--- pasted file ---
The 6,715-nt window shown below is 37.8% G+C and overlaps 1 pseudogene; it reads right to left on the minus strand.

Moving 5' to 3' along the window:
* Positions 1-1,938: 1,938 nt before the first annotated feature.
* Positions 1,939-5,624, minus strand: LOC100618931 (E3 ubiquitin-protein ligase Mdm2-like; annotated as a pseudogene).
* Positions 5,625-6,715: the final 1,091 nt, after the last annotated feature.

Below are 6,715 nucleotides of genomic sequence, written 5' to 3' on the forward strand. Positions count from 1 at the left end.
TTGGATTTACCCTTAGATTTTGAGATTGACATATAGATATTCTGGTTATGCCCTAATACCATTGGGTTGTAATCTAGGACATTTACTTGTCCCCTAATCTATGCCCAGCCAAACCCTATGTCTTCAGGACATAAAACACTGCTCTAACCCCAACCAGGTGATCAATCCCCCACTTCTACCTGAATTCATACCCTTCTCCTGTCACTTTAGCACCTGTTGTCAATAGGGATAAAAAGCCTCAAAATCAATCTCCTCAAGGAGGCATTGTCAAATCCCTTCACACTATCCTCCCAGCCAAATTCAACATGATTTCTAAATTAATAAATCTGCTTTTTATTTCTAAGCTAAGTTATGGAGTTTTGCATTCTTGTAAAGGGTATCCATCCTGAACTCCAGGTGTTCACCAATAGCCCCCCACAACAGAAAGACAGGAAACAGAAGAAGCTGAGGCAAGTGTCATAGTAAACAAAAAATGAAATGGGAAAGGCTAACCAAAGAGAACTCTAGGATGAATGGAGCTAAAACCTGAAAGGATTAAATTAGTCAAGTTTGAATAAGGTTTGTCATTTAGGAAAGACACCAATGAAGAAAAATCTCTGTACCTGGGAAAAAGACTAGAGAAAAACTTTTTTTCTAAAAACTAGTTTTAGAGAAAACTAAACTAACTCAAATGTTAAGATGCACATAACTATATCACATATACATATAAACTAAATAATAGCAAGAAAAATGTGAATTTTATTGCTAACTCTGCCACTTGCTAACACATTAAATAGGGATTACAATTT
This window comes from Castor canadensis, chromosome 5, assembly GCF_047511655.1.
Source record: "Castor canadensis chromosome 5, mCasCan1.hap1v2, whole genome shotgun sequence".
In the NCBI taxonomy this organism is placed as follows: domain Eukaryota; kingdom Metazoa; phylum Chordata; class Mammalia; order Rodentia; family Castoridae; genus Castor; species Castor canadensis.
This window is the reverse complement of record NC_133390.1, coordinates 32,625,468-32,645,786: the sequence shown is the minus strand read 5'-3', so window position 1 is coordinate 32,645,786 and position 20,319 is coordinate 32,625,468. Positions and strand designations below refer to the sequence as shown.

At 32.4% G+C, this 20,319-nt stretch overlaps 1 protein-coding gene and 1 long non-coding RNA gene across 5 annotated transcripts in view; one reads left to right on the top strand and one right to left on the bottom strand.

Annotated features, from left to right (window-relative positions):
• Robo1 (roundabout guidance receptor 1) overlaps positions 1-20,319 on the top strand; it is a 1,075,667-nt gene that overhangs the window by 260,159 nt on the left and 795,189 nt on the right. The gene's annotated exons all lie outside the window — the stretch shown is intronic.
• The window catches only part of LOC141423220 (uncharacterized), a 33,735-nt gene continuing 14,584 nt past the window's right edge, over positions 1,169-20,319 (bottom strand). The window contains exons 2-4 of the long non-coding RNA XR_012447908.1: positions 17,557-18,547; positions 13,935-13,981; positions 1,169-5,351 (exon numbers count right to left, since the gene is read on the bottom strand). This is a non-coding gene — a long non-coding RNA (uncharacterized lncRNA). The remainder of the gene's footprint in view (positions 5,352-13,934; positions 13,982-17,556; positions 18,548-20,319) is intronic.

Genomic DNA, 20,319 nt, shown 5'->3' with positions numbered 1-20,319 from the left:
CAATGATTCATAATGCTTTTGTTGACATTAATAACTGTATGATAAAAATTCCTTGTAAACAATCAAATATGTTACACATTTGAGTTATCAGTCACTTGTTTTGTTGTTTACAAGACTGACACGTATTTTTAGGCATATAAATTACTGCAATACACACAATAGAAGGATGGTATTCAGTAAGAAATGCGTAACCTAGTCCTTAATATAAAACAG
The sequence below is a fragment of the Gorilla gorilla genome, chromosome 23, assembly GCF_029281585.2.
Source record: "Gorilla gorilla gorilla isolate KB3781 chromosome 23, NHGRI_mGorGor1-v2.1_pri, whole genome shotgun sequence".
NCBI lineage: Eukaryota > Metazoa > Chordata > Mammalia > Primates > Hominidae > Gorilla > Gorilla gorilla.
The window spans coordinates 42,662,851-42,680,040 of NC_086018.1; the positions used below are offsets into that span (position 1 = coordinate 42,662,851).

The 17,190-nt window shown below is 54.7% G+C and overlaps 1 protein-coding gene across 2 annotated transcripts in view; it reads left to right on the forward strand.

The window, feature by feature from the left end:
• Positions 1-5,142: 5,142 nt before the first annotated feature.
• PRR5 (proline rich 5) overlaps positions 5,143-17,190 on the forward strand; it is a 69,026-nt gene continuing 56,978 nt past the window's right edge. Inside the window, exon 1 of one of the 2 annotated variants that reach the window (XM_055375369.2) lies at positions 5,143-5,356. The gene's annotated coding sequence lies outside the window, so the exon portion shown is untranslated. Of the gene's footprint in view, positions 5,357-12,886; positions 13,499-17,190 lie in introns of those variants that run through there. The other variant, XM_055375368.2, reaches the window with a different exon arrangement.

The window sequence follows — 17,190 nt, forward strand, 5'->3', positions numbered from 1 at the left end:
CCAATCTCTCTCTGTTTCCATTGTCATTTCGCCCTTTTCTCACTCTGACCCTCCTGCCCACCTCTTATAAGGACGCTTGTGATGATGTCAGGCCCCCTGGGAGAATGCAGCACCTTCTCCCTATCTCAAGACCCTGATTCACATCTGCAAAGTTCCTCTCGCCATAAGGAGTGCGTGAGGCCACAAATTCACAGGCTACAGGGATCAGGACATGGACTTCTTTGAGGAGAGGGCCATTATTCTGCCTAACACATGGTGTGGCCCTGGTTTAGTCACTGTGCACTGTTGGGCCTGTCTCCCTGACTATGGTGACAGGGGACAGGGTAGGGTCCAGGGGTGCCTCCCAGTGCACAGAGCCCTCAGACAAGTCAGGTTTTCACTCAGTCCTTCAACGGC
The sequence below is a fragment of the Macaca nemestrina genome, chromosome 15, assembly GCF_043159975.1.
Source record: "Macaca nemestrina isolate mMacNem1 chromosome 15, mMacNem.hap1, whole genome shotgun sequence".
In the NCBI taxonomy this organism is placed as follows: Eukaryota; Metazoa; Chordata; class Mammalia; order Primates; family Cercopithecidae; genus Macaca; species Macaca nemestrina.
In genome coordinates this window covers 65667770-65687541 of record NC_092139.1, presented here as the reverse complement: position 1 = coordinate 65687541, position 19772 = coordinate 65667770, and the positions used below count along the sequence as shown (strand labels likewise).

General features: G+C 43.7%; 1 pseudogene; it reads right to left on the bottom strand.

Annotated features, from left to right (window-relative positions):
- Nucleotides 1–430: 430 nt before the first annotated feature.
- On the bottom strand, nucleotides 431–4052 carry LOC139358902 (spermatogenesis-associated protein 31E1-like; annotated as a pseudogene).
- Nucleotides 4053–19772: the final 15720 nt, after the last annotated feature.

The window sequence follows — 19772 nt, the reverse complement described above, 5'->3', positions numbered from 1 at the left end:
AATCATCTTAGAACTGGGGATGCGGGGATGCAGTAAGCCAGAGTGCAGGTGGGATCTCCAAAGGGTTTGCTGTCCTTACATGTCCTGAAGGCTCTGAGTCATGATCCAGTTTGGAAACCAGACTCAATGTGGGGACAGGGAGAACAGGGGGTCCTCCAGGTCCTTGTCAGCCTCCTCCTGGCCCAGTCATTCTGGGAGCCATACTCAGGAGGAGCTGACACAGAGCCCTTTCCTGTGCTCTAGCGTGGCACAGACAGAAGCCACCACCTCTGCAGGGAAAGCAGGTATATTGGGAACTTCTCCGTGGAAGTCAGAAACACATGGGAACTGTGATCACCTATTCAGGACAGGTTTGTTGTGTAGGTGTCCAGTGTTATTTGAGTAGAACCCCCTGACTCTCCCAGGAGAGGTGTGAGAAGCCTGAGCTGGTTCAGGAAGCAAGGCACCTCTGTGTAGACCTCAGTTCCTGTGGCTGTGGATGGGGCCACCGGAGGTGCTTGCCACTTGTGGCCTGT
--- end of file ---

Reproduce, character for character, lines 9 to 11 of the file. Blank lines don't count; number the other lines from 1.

Source record: "Castor canadensis chromosome 5, mCasCan1.hap1v2, whole genome shotgun sequence".
In the NCBI taxonomy this organism is placed as follows: domain Eukaryota; kingdom Metazoa; phylum Chordata; class Mammalia; order Rodentia; family Castoridae; genus Castor; species Castor canadensis.
This window is the reverse complement of record NC_133390.1, coordinates 32,625,468-32,645,786: the sequence shown is the minus strand read 5'-3', so window position 1 is coordinate 32,645,786 and position 20,319 is coordinate 32,625,468. Positions and strand designations below refer to the sequence as shown.